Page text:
Apocalypse Soon as Climate Change Hits the Middle East
The heat dome with perceived temperature of 158 degrees wilted the region – and much worse is in store for 5 million Israelis and the rest of the Levant.
The Middle East is a hot place even in normal times. But last week a “heat dome” hovering over the region sent temperatures to insufferable levels.
The nasty combination of high temperatures with extraordinarily high humidity lifted the “heat index” – which factors in both parameters to measure the perception of heat –to more than 70 degrees Celsius (158 degrees Fahrenheit) in the Iranian city of Bandar Mahshahr, the second-highest temperature ever recorded on Earth.
It was hot enough to prompt some Bible-believing Christians to wonder the end of times is arriving. “The fourth angel poured out his bowl upon the sun, and it was given to it to scorch men with fire. Men were scorched with fierce heat,” says the Book of Revelation, which pretty well described the situation in the region, even if you are skeptical that blasphemy was the cause.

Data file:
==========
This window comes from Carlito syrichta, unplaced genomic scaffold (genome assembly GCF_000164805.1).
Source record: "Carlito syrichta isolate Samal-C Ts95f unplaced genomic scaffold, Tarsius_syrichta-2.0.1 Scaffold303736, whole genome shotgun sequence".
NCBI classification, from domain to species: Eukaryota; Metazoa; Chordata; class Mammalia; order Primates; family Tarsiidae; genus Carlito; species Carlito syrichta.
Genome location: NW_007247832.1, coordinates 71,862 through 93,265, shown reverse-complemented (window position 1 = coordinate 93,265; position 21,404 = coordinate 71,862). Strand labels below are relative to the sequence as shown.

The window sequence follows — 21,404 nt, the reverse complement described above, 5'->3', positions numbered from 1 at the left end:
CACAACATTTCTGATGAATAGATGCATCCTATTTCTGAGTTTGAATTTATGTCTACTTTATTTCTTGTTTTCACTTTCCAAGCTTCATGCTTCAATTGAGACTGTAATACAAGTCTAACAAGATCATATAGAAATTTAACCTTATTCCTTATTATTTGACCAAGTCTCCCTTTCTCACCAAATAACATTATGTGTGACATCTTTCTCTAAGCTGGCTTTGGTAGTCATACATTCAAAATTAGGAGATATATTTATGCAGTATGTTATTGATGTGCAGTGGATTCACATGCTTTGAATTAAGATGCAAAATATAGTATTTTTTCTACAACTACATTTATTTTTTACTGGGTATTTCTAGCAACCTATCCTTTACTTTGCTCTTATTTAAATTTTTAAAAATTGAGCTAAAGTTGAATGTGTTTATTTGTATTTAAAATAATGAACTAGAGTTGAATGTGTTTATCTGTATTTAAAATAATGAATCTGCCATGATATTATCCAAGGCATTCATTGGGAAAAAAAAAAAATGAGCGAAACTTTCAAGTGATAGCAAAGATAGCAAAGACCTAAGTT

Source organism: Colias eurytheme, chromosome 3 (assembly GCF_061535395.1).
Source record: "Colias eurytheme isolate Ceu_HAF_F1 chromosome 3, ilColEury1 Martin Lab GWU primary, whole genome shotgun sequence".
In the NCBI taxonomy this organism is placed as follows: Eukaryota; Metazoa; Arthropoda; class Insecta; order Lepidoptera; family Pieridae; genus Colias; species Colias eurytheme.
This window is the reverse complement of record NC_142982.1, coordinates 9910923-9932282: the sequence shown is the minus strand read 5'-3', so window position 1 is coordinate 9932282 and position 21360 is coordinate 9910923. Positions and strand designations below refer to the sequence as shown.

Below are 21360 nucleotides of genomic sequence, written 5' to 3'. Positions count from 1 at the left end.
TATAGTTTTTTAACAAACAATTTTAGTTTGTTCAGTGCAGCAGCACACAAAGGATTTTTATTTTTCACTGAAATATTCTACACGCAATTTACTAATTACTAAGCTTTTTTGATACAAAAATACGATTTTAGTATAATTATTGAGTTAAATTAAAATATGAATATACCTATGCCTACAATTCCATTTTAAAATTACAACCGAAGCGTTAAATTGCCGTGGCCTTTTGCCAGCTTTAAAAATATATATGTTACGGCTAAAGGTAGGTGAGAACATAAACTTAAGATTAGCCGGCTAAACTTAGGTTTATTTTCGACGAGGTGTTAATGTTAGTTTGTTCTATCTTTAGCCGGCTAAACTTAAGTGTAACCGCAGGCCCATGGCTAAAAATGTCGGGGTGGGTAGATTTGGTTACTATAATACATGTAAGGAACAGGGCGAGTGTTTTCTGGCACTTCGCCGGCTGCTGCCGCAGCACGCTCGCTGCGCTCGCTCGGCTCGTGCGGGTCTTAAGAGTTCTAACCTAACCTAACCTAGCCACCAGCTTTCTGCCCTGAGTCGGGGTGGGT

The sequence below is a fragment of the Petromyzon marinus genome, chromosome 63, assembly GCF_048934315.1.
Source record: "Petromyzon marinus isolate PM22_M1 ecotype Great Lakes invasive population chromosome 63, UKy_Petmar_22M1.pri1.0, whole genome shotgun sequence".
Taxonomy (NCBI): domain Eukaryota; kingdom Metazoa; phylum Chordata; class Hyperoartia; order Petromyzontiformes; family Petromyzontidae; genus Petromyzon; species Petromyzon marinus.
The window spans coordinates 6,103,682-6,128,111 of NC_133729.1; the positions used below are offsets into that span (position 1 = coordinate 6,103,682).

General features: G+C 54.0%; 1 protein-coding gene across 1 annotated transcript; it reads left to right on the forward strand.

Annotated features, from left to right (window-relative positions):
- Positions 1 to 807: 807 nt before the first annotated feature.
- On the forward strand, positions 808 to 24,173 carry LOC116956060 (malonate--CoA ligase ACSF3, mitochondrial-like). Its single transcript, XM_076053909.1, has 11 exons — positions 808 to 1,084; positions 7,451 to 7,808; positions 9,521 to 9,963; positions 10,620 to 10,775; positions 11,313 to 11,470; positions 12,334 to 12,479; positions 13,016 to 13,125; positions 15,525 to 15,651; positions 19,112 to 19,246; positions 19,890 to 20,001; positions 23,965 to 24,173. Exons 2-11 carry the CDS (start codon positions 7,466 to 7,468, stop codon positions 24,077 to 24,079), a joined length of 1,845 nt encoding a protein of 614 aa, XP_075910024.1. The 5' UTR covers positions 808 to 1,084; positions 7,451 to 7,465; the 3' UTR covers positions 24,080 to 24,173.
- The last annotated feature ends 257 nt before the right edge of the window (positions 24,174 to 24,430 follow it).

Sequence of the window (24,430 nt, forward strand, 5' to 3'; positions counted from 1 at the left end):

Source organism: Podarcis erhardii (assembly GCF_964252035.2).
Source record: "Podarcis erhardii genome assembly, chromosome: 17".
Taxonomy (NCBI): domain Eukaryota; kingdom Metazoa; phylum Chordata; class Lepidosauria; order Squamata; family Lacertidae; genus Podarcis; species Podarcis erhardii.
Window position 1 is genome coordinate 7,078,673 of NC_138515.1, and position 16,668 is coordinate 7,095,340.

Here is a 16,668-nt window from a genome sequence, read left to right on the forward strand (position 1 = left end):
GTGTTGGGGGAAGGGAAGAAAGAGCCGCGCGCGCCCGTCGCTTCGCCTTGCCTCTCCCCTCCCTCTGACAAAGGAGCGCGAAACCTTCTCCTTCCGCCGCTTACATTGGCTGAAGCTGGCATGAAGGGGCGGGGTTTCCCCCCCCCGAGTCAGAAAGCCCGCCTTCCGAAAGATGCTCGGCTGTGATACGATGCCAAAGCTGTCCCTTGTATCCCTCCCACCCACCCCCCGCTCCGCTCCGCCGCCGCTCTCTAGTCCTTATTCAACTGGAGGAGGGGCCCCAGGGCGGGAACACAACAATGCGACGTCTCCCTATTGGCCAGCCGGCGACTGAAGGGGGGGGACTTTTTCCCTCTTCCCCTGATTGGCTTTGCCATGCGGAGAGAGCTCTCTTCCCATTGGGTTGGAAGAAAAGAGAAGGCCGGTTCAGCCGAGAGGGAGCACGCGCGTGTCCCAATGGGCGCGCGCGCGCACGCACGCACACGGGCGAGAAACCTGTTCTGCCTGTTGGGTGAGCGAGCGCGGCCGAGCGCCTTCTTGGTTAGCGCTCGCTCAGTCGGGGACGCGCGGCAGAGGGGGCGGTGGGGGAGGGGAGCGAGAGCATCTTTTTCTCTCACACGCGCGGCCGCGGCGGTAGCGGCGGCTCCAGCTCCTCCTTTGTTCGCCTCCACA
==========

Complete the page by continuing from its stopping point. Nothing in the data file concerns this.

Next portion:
An apocalypse, of sorts, may indeed be on the way. No scientist would say that a particular extreme weather event, like last week’s heat dome, is definitively tied to global warming, though they probably are. But global temperatures are rising, whether you blame them on human activity or a natural climatic process, and the world will be visited by more heat waves, flooding and hurricanes.
|Passers-by help a hippopotamus escape from a flooded zoo in Tbilisi, Georgia, Sunday, June 14, 2015.AP
From an environmental perspective, the Middle East is not only particularly vulnerable to climate change but is politically and economically less able to cope with the shock than much of the rest of the planet.
Intensely arid already, the region can hardly afford to lose what little rainfall it gets now, yet that seems very likely. And if one threat is coming from the lack of water coming down, another comes from too much of it rising up: Rising sea levels threaten heavily populated coastal areas, in particular Egypt’s Nile Delta. Some estimate that 30% of the area could be submerged in another 15 years, and that’s before the latest models warning that the polar ice melt is accelerating fast.